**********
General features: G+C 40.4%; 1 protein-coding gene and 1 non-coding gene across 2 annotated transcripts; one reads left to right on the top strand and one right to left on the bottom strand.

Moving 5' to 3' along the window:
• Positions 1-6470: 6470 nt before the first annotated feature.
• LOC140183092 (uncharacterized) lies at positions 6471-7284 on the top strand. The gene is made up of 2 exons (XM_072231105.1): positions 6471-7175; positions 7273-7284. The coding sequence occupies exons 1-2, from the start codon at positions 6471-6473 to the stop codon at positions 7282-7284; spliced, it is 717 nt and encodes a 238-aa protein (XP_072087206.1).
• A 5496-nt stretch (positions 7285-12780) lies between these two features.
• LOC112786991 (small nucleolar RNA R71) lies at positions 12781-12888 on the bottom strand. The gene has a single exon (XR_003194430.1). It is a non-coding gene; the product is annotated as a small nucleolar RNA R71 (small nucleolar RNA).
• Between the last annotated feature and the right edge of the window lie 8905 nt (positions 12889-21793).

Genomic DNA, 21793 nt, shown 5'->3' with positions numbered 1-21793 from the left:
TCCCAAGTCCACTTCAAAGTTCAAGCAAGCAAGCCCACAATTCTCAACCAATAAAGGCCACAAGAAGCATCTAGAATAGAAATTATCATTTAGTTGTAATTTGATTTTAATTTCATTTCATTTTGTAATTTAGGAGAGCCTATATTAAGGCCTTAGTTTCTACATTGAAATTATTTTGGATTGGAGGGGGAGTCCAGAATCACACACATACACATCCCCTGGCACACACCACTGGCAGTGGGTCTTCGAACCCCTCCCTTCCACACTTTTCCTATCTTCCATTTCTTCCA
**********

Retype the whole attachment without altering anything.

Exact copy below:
General features: G+C 40.4%; 1 protein-coding gene and 1 non-coding gene across 2 annotated transcripts; one reads left to right on the top strand and one right to left on the bottom strand.

Moving 5' to 3' along the window:
• Positions 1-6470: 6470 nt before the first annotated feature.
• LOC140183092 (uncharacterized) lies at positions 6471-7284 on the top strand. The gene is made up of 2 exons (XM_072231105.1): positions 6471-7175; positions 7273-7284. The coding sequence occupies exons 1-2, from the start codon at positions 6471-6473 to the stop codon at positions 7282-7284; spliced, it is 717 nt and encodes a 238-aa protein (XP_072087206.1).
• A 5496-nt stretch (positions 7285-12780) lies between these two features.
• LOC112786991 (small nucleolar RNA R71) lies at positions 12781-12888 on the bottom strand. The gene has a single exon (XR_003194430.1). It is a non-coding gene; the product is annotated as a small nucleolar RNA R71 (small nucleolar RNA).
• Between the last annotated feature and the right edge of the window lie 8905 nt (positions 12889-21793).

Genomic DNA, 21793 nt, shown 5'->3' with positions numbered 1-21793 from the left:
TCCCAAGTCCACTTCAAAGTTCAAGCAAGCAAGCCCACAATTCTCAACCAATAAAGGCCACAAGAAGCATCTAGAATAGAAATTATCATTTAGTTGTAATTTGATTTTAATTTCATTTCATTTTGTAATTTAGGAGAGCCTATATTAAGGCCTTAGTTTCTACATTGAAATTATTTTGGATTGGAGGGGGAGTCCAGAATCACACACATACACATCCCCTGGCACACACCACTGGCAGTGGGTCTTCGAACCCCTCCCTTCCACACTTTTCCTATCTTCCATTTCTTCCA